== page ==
Boeing Black: A hush-hush mobe secure enough for the US gov?
Who makes the most secure smartphones? Apple? Samsung? BlackBerry? Boeing is betting the US government’s answer is “none of the above.”
A filing with the US Federal Communications Commission first spotted by storage community site MyCE sheds new light on the aerospace giant’s plans to market a smartphone that’s specifically designed to be secure enough to be used by government agencies, the military, and their contractors.
According to the paperwork, that device is called the Boeing Black, model number H8V-BLK1, and its workings are so hush-hush that Boeing has filed to have its correspondence with the FCC deemed confidential and “permanently withheld from public inspection.”
“Boeing’s Black phone will be sold primarily to government agencies and companies engaged in contractual activities with those agencies that are related to defense and homeland security,” the filing states. “The device will be marketed and sold in a manner such that low level technical and operational information about the product will not be provided to the general public.”
Here’s what we do know, based on the filing: The Boeing Black will be a dual-MicroSIM smartphone that supports GSM, WCDMA, and LTE on a wide range of bands to facilitate global use. It will also feature Wi-Fi and Bluetooth connectivity, and it will come equipped with USB, HDMI, and PDMI ports. From the supplied diagrams, it also looks like it might sport some kind of camera (often a no-no for top security work).
“Assembled in USA” – but try to disassemble it and it will wipe all its data and go dead
Back in 2012, a Boeing spokesman told National Defense Magazine that the company was planning to develop a secure smartphone based on Android, so we can only assume that’s what the Black will be running, albeit with Boeing’s own custom modifications.
Other than that, we have few details – and we’re not likely to get any, either. From Boeing’s filing:
There are no serviceable parts on Boeing’s Black phone and any attempted servicing or replacing of parts would destroy the product. The Boeing Black phone is manufactured as a sealed device both with epoxy around the casing and with screws, the heads of which are covered with tamper proof covering to identify attempted disassembly. Any attempt to break open the casing of the device would trigger functions that would delete the data and software contained within the device and make the device inoperable.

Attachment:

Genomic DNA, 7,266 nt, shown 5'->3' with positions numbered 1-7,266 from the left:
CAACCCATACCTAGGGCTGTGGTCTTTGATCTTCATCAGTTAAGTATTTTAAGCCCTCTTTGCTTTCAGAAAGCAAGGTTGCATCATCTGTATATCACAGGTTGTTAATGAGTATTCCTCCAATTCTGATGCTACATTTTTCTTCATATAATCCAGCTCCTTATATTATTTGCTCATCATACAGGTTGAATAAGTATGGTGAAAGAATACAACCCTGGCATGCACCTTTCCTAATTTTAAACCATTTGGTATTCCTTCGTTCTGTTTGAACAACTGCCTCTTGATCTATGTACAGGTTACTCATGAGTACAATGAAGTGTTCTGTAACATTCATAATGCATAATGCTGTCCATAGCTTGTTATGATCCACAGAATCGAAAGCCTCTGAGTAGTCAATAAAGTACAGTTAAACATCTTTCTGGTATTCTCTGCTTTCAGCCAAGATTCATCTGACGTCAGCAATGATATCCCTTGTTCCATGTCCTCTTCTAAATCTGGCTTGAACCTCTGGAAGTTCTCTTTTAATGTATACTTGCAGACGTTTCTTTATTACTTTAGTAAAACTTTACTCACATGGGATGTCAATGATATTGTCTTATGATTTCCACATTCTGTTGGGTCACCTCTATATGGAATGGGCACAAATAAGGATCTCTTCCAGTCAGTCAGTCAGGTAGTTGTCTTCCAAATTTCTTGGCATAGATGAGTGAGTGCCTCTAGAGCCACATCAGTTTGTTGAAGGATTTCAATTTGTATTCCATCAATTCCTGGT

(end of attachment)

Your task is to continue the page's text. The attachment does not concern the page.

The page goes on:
The company further says that anyone who buys a Boeing Black will have to sign a confidentiality agreement banning them from disclosing any information about the product’s hardware or software, let alone reverse engineering it.
Boeing isn’t the only company interested in developing snoop-proof mobes. At the Mobile World Congress conference in Barcelona this week, Blackphone – a collaboration between Spanish startup Geeksphone and security firm Silent Circle – announced that its high-end secure smartphone was available for preorder.
While Blackphone will set you back $629, however, we’re betting Boeing is counting on a bigger payout than that. When it launched its secure smartphone project in 2012, it observed that phones with military-grade security were selling for between $15,000 and $20,000 apiece.
“We are going to drive down towards a lower price point, but … not mass-market price point,” a Boeing VP said at the time. Taxpayers, get out your checkbooks. ®